Celebrating Diversity in Science

10 Women and People of Color in STEM that You Should Know

Men and women of all backgrounds have contributed immeasurably to furthering human understanding. We want to share the achievements of women and people of color to scientific discovery.

Mae C. Jemison (1956 - )
Astronaut | Physician | Engineer

In 1992, Mae Jemison orbited the Earth 127 times aboard the Space Shuttle Endeavour. Through this accomplishment, she became the first African American woman in space. She founded a medical device company focused on improving health and human performance, as well as, an international science camp for students.


George Washington-Carver (1860 - 1943)
Botanist | Inventor | Educator

George Washington-Carver, born into slavery, became a prominent botanist, inventor, and teacher. He developed methods to prevent soil depletion from the repeated growing of cotton. He promoted alternative crops (mainly peanuts) to improve nutrition and quality of life.


Rosalind Franklin (1920 - 1958)
Chemist | X-Ray Crystallographer

Rosalind Franklin pioneered the study of molecular structures. Her x-ray images of DNA identified its double helix structure. She is championed as one of the most inspiring female scientists. Yet, her contributions went largely unrecognized for many years.


Ronald McNair (1950 - 1986)
Astronaut | Physicist

An MIT-trained physicist, Ronald McNair specialized in laser research. In the 1970s, he joined NASA and became the second African American in space. Serving as one of three mission specialists, he died during the launch of the Space Shuttle Challenger.


Alice Ball (1892 - 1916)
Chemist | Educator

Alice Ball received her master's degree from the University of Hawaii – the first woman and first African American. The university then hired her as its first female chemistry professor. She discovered the most effective treatment for leprosy. Published after her death, these findings did not give Alice Ball credit. It took many decades before her achievements were recognized.


Neil deGrasse Tyson (1958 - )
Astrophysicist | Planetary Scientist

One of the most renowned scientists, Neil deGrasse Tyson eagerly shares his knowledge with the world. An advocate for scientific literacy, he hosts television and podcast series devoted to science and space exploration. Since 1996, he has directed the Hayden Planetarium in New York City.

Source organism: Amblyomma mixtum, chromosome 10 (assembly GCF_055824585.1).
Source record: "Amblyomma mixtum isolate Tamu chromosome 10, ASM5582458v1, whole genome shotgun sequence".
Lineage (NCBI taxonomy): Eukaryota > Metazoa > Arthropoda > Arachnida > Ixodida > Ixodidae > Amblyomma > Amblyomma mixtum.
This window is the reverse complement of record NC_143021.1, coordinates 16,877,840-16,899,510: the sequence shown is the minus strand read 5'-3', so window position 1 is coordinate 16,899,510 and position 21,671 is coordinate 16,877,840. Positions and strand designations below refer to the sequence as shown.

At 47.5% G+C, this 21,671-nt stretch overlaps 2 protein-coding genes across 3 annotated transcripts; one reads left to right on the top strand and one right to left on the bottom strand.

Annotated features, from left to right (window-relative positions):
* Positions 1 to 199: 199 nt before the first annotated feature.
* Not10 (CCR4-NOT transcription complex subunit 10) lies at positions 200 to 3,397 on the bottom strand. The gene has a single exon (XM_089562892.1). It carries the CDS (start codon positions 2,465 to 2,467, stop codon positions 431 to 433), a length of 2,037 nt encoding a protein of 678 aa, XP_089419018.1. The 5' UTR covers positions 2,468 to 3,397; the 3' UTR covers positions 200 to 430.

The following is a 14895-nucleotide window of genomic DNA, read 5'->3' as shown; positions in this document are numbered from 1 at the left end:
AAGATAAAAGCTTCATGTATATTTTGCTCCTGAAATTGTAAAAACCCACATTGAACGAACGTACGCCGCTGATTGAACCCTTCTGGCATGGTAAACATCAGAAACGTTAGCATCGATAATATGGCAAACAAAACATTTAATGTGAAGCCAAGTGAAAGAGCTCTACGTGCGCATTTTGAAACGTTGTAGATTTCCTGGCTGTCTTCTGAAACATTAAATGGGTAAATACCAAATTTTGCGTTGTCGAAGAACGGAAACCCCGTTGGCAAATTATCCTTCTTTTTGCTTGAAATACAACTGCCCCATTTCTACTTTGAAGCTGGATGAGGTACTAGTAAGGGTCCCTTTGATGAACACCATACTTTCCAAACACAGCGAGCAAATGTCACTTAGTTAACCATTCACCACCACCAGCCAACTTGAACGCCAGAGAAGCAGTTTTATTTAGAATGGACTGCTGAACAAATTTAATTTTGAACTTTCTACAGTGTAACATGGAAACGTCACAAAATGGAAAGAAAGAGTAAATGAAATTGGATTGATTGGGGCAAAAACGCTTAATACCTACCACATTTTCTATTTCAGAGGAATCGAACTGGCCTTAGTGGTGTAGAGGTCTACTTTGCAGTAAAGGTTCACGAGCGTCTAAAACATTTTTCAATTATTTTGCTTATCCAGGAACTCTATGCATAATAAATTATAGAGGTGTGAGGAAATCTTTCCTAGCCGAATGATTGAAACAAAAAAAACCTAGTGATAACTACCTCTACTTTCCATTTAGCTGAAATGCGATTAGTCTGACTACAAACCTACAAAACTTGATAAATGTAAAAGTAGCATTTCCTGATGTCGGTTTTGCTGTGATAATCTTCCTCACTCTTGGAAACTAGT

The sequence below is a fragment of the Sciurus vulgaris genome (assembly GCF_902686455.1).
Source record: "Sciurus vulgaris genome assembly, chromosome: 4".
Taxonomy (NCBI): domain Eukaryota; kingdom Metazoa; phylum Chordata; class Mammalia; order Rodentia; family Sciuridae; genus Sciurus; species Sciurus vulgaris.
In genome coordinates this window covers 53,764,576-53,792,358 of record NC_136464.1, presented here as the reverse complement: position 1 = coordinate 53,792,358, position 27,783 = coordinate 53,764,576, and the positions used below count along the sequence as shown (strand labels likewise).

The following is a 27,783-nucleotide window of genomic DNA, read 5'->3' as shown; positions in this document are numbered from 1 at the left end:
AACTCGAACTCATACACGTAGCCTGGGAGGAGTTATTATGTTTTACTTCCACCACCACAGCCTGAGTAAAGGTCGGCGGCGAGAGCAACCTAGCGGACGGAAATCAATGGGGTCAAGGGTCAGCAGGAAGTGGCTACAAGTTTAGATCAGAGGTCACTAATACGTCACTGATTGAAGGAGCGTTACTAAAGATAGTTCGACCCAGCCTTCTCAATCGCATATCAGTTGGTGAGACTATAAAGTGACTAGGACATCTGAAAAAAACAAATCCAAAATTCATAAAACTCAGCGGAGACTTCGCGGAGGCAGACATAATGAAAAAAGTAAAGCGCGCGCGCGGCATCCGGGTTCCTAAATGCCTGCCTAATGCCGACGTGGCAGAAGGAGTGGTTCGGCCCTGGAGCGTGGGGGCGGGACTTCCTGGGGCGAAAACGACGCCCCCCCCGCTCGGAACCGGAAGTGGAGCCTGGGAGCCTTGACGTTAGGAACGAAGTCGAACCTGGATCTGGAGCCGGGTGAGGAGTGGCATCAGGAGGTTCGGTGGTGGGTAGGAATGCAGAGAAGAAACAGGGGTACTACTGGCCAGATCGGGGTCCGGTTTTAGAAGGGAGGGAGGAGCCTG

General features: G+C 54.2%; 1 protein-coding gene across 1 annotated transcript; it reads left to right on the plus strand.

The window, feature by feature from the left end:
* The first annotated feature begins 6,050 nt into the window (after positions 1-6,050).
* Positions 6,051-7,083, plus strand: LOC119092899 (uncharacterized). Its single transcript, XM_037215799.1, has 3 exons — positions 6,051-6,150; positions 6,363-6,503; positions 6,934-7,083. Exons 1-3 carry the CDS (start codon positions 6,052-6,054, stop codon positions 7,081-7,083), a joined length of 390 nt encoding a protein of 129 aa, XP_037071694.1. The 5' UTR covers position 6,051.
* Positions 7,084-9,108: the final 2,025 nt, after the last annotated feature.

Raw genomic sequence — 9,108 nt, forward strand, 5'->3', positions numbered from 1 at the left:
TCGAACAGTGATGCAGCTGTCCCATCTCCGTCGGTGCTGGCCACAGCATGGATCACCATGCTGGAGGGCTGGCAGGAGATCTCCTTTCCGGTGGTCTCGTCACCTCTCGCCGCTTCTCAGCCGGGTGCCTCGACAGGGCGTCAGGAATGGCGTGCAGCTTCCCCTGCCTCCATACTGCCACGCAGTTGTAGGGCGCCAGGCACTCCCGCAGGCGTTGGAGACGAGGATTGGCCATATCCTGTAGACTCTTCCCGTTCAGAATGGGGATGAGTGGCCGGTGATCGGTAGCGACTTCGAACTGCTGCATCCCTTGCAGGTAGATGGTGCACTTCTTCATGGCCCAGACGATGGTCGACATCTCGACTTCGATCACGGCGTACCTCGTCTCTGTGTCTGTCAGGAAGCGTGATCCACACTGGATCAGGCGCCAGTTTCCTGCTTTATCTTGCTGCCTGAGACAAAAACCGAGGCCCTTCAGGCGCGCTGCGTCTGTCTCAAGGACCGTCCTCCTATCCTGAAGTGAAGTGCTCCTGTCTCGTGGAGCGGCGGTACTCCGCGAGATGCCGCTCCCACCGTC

Tu Youyou (1930 - )
Chemist | Educator

Tasked with finding a cure for malaria, Tu Youyou discovered artemisinin and dihydroartemisinin. Tu volunteered to be the first human subject in its clinical trials. Her breakthrough has saved millions of lives. She is the first woman from China to receive a Nobel Prize in any category.


Charles Drew (1904 - 1950)
Physician | Surgeon | Medical Researcher

While earning his doctorate, Charles Drew researched the preservation of blood plasma. He developed methods to efficiently store large quantities of blood plasma. Charles Drew developed American's first large-scale blood banks during World War II. He resigned when the armed forces restricted blood donations from African Americans.


Jewel Plummer Cobb (1924 - 2017)
Cell Biologist | Cancer Researcher | Educator

Jewel Plummer Cobb is widely recognized for her innovative cancer research. Her discovery of the effectiveness of methotrexate in treating skin cancer is still used in chemotherapy today. She was a strong advocate for the representation of women and people of color in higher education.


Ernest Everett Just (1883 - 1941)
Biologist | Educator


Ernest Everett Just pioneered discovery in many areas of physiology, especially fertilization. He authored two influential textbooks including The Biology of the Cell Surface. Ernest Everett just was the first recipient of the NAACP's Spingarn Medal.

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